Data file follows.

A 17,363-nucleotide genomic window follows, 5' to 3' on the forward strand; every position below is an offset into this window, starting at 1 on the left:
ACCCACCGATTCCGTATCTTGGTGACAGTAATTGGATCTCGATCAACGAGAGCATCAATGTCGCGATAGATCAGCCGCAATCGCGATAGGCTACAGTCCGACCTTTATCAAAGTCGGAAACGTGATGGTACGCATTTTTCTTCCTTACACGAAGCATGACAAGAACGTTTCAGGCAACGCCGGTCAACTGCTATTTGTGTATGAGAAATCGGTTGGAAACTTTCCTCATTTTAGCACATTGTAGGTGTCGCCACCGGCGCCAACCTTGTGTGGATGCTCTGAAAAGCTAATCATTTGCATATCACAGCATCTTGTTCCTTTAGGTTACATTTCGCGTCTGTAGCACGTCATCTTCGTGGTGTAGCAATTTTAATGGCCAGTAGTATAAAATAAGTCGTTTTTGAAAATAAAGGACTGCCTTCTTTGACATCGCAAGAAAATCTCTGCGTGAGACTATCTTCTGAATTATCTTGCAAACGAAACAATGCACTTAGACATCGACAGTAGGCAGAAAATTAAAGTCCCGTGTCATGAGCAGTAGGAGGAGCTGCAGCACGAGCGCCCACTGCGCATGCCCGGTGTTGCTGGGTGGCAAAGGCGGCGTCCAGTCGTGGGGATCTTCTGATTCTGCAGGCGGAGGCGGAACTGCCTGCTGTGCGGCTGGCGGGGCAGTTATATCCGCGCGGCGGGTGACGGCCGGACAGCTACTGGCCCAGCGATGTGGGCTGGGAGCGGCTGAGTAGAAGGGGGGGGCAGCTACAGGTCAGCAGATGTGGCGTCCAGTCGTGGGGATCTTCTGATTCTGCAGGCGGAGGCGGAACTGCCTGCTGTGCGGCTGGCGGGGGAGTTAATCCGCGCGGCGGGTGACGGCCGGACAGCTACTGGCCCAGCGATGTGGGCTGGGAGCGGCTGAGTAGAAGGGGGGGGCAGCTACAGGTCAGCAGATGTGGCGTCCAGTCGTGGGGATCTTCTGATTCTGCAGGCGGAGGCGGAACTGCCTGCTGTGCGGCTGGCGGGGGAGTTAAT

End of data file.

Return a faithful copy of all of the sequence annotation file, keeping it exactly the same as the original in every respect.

A 17,363-nucleotide genomic window follows, 5' to 3' on the forward strand; every position below is an offset into this window, starting at 1 on the left:
ACCCACCGATTCCGTATCTTGGTGACAGTAATTGGATCTCGATCAACGAGAGCATCAATGTCGCGATAGATCAGCCGCAATCGCGATAGGCTACAGTCCGACCTTTATCAAAGTCGGAAACGTGATGGTACGCATTTTTCTTCCTTACACGAAGCATGACAAGAACGTTTCAGGCAACGCCGGTCAACTGCTATTTGTGTATGAGAAATCGGTTGGAAACTTTCCTCATTTTAGCACATTGTAGGTGTCGCCACCGGCGCCAACCTTGTGTGGATGCTCTGAAAAGCTAATCATTTGCATATCACAGCATCTTGTTCCTTTAGGTTACATTTCGCGTCTGTAGCACGTCATCTTCGTGGTGTAGCAATTTTAATGGCCAGTAGTATAAAATAAGTCGTTTTTGAAAATAAAGGACTGCCTTCTTTGACATCGCAAGAAAATCTCTGCGTGAGACTATCTTCTGAATTATCTTGCAAACGAAACAATGCACTTAGACATCGACAGTAGGCAGAAAATTAAAGTCCCGTGTCATGAGCAGTAGGAGGAGCTGCAGCACGAGCGCCCACTGCGCATGCCCGGTGTTGCTGGGTGGCAAAGGCGGCGTCCAGTCGTGGGGATCTTCTGATTCTGCAGGCGGAGGCGGAACTGCCTGCTGTGCGGCTGGCGGGGCAGTTATATCCGCGCGGCGGGTGACGGCCGGACAGCTACTGGCCCAGCGATGTGGGCTGGGAGCGGCTGAGTAGAAGGGGGGGGCAGCTACAGGTCAGCAGATGTGGCGTCCAGTCGTGGGGATCTTCTGATTCTGCAGGCGGAGGCGGAACTGCCTGCTGTGCGGCTGGCGGGGGAGTTAATCCGCGCGGCGGGTGACGGCCGGACAGCTACTGGCCCAGCGATGTGGGCTGGGAGCGGCTGAGTAGAAGGGGGGGGCAGCTACAGGTCAGCAGATGTGGCGTCCAGTCGTGGGGATCTTCTGATTCTGCAGGCGGAGGCGGAACTGCCTGCTGTGCGGCTGGCGGGGGAGTTAAT